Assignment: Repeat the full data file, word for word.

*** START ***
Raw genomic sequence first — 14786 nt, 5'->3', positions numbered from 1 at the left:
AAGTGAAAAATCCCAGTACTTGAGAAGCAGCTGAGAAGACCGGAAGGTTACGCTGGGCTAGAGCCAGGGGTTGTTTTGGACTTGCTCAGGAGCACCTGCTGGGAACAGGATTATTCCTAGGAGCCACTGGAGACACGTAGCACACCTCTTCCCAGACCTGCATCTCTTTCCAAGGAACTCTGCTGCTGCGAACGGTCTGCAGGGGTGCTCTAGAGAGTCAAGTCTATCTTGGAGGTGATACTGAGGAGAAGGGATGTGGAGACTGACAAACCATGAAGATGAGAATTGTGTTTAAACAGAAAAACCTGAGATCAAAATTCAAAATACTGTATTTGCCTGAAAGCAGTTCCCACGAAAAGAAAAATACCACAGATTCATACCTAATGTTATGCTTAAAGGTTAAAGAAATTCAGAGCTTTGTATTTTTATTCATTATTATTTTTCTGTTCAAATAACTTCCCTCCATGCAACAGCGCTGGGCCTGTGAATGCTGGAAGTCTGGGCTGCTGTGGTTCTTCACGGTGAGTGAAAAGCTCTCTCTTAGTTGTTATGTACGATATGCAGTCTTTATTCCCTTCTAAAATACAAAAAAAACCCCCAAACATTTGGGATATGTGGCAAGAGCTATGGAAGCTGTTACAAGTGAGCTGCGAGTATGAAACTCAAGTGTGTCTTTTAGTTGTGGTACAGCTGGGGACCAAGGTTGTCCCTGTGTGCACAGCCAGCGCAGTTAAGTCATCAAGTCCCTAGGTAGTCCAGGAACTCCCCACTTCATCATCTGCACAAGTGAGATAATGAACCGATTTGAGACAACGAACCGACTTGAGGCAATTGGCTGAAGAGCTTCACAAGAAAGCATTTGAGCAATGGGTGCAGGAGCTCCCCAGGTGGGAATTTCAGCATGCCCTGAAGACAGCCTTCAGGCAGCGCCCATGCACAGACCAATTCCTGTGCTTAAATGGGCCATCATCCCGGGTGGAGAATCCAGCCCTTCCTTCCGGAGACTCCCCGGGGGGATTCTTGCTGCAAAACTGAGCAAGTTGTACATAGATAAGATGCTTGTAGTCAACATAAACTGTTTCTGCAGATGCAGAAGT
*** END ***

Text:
Raw genomic sequence first — 14786 nt, 5'->3', positions numbered from 1 at the left:
AAGTGAAAAATCCCAGTACTTGAGAAGCAGCTGAGAAGACCGGAAGGTTACGCTGGGCTAGAGCCAGGGGTTGTTTTGGACTTGCTCAGGAGCACCTGCTGGGAACAGGATTATTCCTAGGAGCCACTGGAGACACGTAGCACACCTCTTCCCAGACCTGCATCTCTTTCCAAGGAACTCTGCTGCTGCGAACGGTCTGCAGGGGTGCTCTAGAGAGTCAAGTCTATCTTGGAGGTGATACTGAGGAGAAGGGATGTGGAGACTGACAAACCATGAAGATGAGAATTGTGTTTAAACAGAAAAACCTGAGATCAAAATTCAAAATACTGTATTTGCCTGAAAGCAGTTCCCACGAAAAGAAAAATACCACAGATTCATACCTAATGTTATGCTTAAAGGTTAAAGAAATTCAGAGCTTTGTATTTTTATTCATTATTATTTTTCTGTTCAAATAACTTCCCTCCATGCAACAGCGCTGGGCCTGTGAATGCTGGAAGTCTGGGCTGCTGTGGTTCTTCACGGTGAGTGAAAAGCTCTCTCTTAGTTGTTATGTACGATATGCAGTCTTTATTCCCTTCTAAAATACAAAAAAAACCCCCAAACATTTGGGATATGTGGCAAGAGCTATGGAAGCTGTTACAAGTGAGCTGCGAGTATGAAACTCAAGTGTGTCTTTTAGTTGTGGTACAGCTGGGGACCAAGGTTGTCCCTGTGTGCACAGCCAGCGCAGTTAAGTCATCAAGTCCCTAGGTAGTCCAGGAACTCCCCACTTCATCATCTGCACAAGTGAGATAATGAACCGATTTGAGACAACGAACCGACTTGAGGCAATTGGCTGAAGAGCTTCACAAGAAAGCATTTGAGCAATGGGTGCAGGAGCTCCCCAGGTGGGAATTTCAGCATGCCCTGAAGACAGCCTTCAGGCAGCGCCCATGCACAGACCAATTCCTGTGCTTAAATGGGCCATCATCCCGGGTGGAGAATCCAGCCCTTCCTTCCGGAGACTCCCCGGGGGGATTCTTGCTGCAAAACTGAGCAAGTTGTACATAGATAAGATGCTTGTAGTCAACATAAACTGTTTCTGCAGATGCAGAAGT